T.H.ursdays with Tom Hill
Sometimes it’s easy to forgot how lucky I am doing some of the things I do. It’s particularly easy to discount what I do nowadays when you look at what I HAVE done. In terms of numbers of “epic” events, I might look longingly to years past when I flew more advanced aircraft. Fortunately, the universe is kind enough to remind me that not all is what “was,” and that what I’m doing now might be someone else’s epic adventure.
We have many great relationships with other aviation agencies at the USAF Test Pilot School. One is with the USAF Academy. This institution is easily the source of a third of our officers and many of our pilots. It’s a very difficult educational institution in which, not only are you graded for your academic excellence, but also for your military abilities. The course load they have at the academy is impressive for anyone.
They have a course for seniors that’s all about flight testing. Aero 456 teaches students the basics of designing test plans, collecting data, and analyzing the data for a report. One of their final projects is a team exercise reporting on the performance capabilities of the T-38. Sure, it’s a great academic exercise. But, the best parts and most important objectives aren’t measurable on a simple scale. It’s the pure experience of flying in a supersonic jet trainer.
That little tidbit is easy to forget when you are flying hundreds of such missions a year. When the most recent class of Aero 456 students descended on Test Pilot School just a few weeks ago, I was reminded that not all I do is run-of-the-mill. Actually some of it is quite epic.
Every six months a group of Aero 456 students come to Test Pilot School at Edwards AFB to finish their final project, which is writing that report. They learn emergency procedures for getting into and out of the T-38 safely. One by one, they fly with a TPS instructor who is supposed to fly the given test conditions and do the right maneuvers while the students record what they see. It is all very scripted and old hat for us old-head instructors.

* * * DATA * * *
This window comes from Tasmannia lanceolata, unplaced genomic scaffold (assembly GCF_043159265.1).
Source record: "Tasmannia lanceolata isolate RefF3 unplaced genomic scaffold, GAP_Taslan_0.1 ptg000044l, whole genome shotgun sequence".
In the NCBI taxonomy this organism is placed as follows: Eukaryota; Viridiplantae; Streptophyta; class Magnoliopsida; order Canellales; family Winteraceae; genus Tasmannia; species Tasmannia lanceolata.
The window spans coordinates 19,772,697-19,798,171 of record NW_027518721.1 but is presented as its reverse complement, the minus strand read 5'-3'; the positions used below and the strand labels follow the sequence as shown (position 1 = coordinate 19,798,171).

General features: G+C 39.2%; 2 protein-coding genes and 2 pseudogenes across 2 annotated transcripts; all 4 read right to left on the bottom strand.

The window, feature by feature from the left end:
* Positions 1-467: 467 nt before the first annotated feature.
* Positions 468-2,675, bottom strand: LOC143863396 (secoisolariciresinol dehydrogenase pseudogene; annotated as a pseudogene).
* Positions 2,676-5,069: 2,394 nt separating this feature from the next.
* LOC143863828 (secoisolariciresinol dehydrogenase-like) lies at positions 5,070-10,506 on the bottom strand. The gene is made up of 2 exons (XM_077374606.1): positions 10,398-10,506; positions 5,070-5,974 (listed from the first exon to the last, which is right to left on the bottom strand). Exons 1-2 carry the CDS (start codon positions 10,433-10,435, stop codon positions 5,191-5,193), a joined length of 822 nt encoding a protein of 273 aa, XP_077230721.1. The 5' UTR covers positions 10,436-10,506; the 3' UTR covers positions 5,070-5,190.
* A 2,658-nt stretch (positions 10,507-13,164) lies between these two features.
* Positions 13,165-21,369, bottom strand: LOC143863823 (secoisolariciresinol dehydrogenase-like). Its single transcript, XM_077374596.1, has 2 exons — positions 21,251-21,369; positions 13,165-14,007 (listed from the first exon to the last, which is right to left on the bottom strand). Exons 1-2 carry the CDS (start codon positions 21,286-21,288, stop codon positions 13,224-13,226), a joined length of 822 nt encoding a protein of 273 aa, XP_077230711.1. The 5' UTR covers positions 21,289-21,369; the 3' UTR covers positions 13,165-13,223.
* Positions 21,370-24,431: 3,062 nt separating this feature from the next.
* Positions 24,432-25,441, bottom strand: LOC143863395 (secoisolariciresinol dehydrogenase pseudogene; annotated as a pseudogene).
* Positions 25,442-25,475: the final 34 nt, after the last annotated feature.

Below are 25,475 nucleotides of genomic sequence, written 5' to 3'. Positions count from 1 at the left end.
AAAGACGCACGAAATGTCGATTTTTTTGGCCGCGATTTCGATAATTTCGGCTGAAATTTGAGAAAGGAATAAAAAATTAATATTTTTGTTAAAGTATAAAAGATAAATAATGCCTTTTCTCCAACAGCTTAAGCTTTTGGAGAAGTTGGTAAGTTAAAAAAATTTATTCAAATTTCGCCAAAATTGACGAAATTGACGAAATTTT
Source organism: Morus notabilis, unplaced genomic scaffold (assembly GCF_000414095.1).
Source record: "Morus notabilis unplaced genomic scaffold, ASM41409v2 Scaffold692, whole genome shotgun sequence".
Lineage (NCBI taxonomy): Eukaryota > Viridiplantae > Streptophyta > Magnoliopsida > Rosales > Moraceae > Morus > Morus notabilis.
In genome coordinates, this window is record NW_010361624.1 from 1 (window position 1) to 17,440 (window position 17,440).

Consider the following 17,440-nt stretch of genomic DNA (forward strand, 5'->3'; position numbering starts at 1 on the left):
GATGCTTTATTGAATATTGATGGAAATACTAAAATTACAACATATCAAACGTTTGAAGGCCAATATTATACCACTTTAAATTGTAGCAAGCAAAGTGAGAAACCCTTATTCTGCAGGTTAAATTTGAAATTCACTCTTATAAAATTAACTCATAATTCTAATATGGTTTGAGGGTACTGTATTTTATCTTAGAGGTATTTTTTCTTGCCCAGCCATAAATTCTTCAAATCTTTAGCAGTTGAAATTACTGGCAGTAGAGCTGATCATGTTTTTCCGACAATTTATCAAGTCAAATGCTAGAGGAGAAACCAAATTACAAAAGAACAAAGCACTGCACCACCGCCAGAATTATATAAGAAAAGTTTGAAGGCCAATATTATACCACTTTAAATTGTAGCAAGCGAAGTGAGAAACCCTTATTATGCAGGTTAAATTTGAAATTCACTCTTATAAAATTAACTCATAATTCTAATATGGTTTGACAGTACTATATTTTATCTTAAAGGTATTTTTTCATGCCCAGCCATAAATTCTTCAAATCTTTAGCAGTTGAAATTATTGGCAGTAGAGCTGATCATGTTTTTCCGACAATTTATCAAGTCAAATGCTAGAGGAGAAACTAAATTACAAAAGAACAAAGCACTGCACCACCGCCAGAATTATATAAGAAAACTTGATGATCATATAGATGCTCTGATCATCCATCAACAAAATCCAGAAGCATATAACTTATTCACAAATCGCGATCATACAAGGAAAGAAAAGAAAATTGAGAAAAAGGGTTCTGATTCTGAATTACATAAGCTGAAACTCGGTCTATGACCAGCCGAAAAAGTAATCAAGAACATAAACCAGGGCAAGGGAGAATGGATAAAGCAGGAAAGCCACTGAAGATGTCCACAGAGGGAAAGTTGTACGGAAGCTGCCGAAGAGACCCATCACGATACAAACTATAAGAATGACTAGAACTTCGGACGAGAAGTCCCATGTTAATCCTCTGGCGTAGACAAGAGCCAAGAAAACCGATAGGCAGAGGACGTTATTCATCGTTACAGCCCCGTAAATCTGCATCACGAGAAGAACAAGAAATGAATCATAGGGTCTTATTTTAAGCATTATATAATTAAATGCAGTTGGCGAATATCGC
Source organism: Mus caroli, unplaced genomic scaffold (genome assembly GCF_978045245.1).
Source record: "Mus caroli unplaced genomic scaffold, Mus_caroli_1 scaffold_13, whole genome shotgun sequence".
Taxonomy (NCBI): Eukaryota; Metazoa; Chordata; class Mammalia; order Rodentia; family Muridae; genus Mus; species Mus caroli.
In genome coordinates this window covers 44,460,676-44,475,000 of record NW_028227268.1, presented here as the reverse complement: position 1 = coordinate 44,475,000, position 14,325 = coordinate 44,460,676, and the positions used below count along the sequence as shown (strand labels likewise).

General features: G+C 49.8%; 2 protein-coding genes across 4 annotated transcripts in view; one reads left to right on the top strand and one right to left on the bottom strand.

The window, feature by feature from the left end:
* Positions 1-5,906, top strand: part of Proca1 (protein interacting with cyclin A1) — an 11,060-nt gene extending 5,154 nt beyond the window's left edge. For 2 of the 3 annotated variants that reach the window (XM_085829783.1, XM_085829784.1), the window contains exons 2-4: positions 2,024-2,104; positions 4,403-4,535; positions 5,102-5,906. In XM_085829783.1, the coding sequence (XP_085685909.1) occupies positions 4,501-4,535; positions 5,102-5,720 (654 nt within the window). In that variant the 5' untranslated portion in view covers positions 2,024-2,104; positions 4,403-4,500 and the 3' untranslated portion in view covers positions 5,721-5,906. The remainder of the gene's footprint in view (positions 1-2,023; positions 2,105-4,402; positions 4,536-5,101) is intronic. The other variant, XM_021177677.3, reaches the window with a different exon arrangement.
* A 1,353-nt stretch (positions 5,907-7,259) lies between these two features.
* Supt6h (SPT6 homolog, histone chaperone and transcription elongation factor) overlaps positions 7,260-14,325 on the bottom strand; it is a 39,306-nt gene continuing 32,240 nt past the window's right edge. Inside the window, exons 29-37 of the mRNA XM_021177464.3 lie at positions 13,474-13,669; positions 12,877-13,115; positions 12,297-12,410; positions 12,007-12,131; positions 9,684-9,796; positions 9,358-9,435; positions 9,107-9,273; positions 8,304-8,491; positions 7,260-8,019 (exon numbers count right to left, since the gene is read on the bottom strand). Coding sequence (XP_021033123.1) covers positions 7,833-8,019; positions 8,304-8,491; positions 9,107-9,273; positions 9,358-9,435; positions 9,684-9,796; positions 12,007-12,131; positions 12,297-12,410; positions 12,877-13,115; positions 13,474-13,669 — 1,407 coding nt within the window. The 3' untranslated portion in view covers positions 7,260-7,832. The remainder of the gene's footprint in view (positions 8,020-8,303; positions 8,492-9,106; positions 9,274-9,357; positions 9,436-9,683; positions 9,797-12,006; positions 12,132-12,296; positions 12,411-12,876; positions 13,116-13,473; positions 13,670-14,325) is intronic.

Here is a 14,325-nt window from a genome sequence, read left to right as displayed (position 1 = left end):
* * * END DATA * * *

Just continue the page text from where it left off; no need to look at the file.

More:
When I was teaching one group of these students how to egress the T-38 safely I asked if any had flown in a tandem—i.e. frontseat/backseat—cockpit aircraft before. Most had not, which surprised me, because in years past most had flown advanced fighters during orientation trips to other Air Force bases. This group of cadets where experienced glider instructors or flew Cessna 172’s on the Flying Team. They were familiar with the classic General Aviation world but had little experience with high performance aircraft like the T-38.
Like all aircraft, a T-38 flight begins with a takeoff. When you’re used to gliders and Cessna’s, the T-38 takeoff with its afterburners can be quite impressive. It might even feel like a “kick in the pants” on a cold day when the afterburners kick in just after the brakes are released. The takeoff can be memorable, at least until you fly something with real power, like an F-15 or F-16.
On this day, I get on the end of the runway with my cadet safety strapped into the backseat. The kick and speed rush associated with escaping the runway at 165 KTS is all there. I make a slight turn out of traffic towards the fat part of our airspace, which for me is all pretty normal stuff. As we climb away from the ground at a good rate, my backseater pipes up, “Sir, this is probably the coolest thing I have ever done in my life!” All he needed to add was a cursory, “Yee haw!” to really state what he was feeling.
We finished the mission. His grin was a mile wide the whole time we walked back to TPS. Afterwards, he and a couple other cadets I flew with that week gave me a little memento of their visit—the patch you see here.
I’m glad I have reminders like these. They ground me. There's always the risk of being overly full of oneself. Also, just when I might think my best days are over, there are little events like this to show me that’s not so.